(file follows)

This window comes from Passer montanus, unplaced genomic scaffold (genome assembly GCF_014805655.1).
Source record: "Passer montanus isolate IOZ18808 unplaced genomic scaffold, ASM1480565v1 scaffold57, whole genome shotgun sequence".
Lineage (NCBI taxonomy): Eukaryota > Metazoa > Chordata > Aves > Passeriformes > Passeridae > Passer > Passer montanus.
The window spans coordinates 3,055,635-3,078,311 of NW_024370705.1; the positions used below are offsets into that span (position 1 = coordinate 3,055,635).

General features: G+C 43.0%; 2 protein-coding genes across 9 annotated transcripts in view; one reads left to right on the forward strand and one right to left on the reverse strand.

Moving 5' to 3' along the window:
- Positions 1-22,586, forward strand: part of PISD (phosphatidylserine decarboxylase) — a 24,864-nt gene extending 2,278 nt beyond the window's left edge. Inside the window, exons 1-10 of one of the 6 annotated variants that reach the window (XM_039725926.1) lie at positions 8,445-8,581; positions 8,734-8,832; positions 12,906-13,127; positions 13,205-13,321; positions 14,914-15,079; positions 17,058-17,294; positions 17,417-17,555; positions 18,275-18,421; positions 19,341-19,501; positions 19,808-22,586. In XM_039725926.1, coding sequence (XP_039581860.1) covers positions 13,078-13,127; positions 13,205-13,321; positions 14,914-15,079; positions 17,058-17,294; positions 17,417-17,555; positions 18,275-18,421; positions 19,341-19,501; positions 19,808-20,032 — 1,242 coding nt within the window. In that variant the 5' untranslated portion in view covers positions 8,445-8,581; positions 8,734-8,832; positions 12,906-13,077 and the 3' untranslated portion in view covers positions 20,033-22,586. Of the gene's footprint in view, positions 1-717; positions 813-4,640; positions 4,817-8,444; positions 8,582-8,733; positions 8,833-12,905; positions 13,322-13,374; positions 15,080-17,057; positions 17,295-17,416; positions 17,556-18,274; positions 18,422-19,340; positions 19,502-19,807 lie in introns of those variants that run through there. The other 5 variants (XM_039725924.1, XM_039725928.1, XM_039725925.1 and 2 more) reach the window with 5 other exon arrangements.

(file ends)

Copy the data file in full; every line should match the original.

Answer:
This window comes from Passer montanus, unplaced genomic scaffold (genome assembly GCF_014805655.1).
Source record: "Passer montanus isolate IOZ18808 unplaced genomic scaffold, ASM1480565v1 scaffold57, whole genome shotgun sequence".
Lineage (NCBI taxonomy): Eukaryota > Metazoa > Chordata > Aves > Passeriformes > Passeridae > Passer > Passer montanus.
The window spans coordinates 3,055,635-3,078,311 of NW_024370705.1; the positions used below are offsets into that span (position 1 = coordinate 3,055,635).

General features: G+C 43.0%; 2 protein-coding genes across 9 annotated transcripts in view; one reads left to right on the forward strand and one right to left on the reverse strand.

Moving 5' to 3' along the window:
- Positions 1-22,586, forward strand: part of PISD (phosphatidylserine decarboxylase) — a 24,864-nt gene extending 2,278 nt beyond the window's left edge. Inside the window, exons 1-10 of one of the 6 annotated variants that reach the window (XM_039725926.1) lie at positions 8,445-8,581; positions 8,734-8,832; positions 12,906-13,127; positions 13,205-13,321; positions 14,914-15,079; positions 17,058-17,294; positions 17,417-17,555; positions 18,275-18,421; positions 19,341-19,501; positions 19,808-22,586. In XM_039725926.1, coding sequence (XP_039581860.1) covers positions 13,078-13,127; positions 13,205-13,321; positions 14,914-15,079; positions 17,058-17,294; positions 17,417-17,555; positions 18,275-18,421; positions 19,341-19,501; positions 19,808-20,032 — 1,242 coding nt within the window. In that variant the 5' untranslated portion in view covers positions 8,445-8,581; positions 8,734-8,832; positions 12,906-13,077 and the 3' untranslated portion in view covers positions 20,033-22,586. Of the gene's footprint in view, positions 1-717; positions 813-4,640; positions 4,817-8,444; positions 8,582-8,733; positions 8,833-12,905; positions 13,322-13,374; positions 15,080-17,057; positions 17,295-17,416; positions 17,556-18,274; positions 18,422-19,340; positions 19,502-19,807 lie in introns of those variants that run through there. The other 5 variants (XM_039725924.1, XM_039725928.1, XM_039725925.1 and 2 more) reach the window with 5 other exon arrangements.